Trade notes on the market trends and changes in the tourism sector, focusing on Asia and Europe.
Tuesday, July 22, 2014
Legacy airlines in upheaval: Keep or ditch the economy class?
AirAsia in Thailand
Conventional wisdom says that the LCC (Low Cost Carrier) model only works for short-haul flights and cannot compete with the legacy carriers for the long-haul business. But most legacy carriers know full well that it is only a matter of time until they are challenged by the LCC on the long-haul. Already AirAsia X and Norwegian are demonstrating that conventional wisdom is wrong and that the LCC model is not limited to the short-haul business. Lufthansa is toying with the idea of creating a long-haul LCC to South-East Asia and India in addition to its regional Eurowings and its low-cost Germanwings. With Norwegian now offering low-cost service to Bangkok from northern Europe, it is obvious that Lufthansa would stand to lose some of their economy business to Norwegian.
The trade-off between premium and economy
Legacy carriers have also created another problem for themselves by focusing and elevating the premium classes at the expense of the economy class: as the gap of service and allocated space increases between premium and economy, the economy class becomes an ever increasing impediment to the development of the premium model. As the largest number of passengers generates the lowest profit margin, it could make business sense to eliminate that part altogether making it possible to scale down terminal facilities and use smaller planes which in turn would further elevate the premium class value by segregating it completely from the economy class now removed from both airport terminals and airplanes. Which would lead to the LCC using increasingly larger planes as they become the de facto economy class provider.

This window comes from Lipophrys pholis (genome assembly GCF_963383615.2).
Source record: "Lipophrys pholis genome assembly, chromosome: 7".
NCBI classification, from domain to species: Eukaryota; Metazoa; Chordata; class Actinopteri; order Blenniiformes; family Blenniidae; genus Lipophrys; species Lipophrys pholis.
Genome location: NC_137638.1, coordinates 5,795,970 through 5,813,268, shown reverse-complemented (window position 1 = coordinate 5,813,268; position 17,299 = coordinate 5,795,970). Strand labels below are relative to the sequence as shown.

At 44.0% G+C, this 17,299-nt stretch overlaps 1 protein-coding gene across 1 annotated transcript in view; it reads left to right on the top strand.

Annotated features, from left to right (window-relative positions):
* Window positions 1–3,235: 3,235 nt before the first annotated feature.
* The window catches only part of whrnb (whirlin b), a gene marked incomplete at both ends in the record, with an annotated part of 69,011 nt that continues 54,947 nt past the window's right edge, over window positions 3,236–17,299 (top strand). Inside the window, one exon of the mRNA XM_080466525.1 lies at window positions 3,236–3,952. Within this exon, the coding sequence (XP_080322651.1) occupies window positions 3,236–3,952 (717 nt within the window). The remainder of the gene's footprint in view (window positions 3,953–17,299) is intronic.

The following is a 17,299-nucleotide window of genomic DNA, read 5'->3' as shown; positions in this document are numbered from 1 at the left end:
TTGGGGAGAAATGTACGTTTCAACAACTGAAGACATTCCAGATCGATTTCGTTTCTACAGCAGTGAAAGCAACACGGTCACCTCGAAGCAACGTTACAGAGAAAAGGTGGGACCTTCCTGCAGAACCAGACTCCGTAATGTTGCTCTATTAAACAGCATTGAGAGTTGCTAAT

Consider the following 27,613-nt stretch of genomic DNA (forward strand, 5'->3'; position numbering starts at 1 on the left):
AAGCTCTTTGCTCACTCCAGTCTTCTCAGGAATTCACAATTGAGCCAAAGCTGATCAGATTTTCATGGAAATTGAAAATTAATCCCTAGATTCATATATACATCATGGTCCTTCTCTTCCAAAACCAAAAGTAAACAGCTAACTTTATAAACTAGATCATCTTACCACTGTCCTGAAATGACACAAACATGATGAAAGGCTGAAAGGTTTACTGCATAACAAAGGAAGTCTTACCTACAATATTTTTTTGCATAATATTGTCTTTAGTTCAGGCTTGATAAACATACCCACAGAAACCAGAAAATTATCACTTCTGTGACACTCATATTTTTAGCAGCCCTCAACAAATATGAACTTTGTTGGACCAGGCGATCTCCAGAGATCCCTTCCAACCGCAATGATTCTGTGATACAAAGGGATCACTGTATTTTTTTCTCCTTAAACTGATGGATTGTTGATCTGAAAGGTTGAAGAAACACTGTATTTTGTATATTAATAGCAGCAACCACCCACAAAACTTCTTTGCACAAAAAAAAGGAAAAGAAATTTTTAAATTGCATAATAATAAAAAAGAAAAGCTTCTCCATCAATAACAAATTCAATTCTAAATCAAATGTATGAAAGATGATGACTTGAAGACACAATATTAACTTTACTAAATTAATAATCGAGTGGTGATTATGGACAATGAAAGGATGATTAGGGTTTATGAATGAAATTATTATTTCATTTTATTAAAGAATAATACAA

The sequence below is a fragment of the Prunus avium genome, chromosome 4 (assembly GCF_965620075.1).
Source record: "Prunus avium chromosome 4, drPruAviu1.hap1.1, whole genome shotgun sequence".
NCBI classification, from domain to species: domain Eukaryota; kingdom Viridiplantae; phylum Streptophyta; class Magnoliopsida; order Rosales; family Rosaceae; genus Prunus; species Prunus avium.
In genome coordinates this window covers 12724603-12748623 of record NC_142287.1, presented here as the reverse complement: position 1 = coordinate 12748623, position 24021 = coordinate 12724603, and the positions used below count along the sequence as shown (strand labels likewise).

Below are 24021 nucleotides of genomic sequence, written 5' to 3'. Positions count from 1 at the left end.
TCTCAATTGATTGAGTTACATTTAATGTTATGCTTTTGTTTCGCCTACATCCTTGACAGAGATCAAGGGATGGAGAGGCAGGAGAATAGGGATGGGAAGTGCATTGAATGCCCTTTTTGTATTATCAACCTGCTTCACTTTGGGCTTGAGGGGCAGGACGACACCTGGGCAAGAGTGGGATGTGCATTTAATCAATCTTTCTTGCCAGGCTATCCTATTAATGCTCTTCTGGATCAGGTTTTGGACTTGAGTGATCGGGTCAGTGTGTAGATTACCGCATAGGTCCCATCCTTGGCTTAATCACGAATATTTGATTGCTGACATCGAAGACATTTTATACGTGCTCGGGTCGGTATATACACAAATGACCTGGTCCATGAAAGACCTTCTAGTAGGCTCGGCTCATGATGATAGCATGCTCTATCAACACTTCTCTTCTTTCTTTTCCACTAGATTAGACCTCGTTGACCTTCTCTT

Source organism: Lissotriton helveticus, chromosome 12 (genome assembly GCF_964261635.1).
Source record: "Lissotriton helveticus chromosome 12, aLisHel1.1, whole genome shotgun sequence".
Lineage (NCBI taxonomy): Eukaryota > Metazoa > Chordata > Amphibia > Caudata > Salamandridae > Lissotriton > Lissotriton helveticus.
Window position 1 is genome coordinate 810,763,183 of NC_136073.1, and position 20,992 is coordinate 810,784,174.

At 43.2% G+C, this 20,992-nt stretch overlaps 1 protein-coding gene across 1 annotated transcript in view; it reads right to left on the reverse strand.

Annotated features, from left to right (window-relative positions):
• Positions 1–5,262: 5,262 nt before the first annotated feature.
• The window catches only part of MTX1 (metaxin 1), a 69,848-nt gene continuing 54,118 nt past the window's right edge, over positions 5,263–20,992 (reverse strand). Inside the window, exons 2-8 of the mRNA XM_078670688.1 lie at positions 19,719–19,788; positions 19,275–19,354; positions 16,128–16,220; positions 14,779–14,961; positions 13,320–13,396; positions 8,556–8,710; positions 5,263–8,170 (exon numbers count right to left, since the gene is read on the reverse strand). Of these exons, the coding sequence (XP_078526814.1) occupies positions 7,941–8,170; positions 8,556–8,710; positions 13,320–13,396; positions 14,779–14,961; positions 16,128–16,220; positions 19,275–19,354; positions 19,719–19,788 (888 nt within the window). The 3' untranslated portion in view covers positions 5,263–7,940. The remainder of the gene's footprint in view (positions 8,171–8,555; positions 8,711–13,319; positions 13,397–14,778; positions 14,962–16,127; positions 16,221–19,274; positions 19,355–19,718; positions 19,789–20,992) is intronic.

Swapping their fleet!
A fascinating consequence would be that the current make-up of the fleets of LCC and legacy carriers would switch with LCC moving from the B737 and A320 to B777 and A380, all configured in high-density seating, and the legacy airlines shedding their largest planes for smaller planes configured for two or three flavors of premium classes. Boeing's next major project may be a replacement for the 757 to fit in between the new generation 737 and the 787. Is it a coincidence that the size and range of the 757 and its possible successor would be the ideal format the legacy airlines would need to operate without an economy class section?
But how to feed the hubs?
In the long term, there is little the legacy airlines can do to maintain a presence in the short-haul market. Lie-flat seats are useless and there is neither time or incentive to serve lavish meals on one or two-hour flights. Even the free baggage allowance is no incentive at all as their target market, the business and executive travellers, are also the ones least likely to travel with checked baggage. But they do need to feed their trunk routes from secondary markets and with independent LCC increasingly using other airports than the major hubs, the legacy carriers will need to have their own LCC to reliably feed their hubs. All that would fit well with Lufthansa is planning for with Eurowings and Germanwings.
What about the other airlines?
A remaining question within this perspective would be the outlook of the likes of Emirates or Virgin Atlantic? They too will feel the growing competition from long-haul LCC on the low end and the increasingly efficient legacy airlines on the high end. This is especially true for the Gulf carriers who are courting both the premium and the economy markets between Europe and Asia, but even Virgin Atlantic is not immune to market evolution and their association with Delta Airline could hinder their flexibility and former capacity to adapt to changes.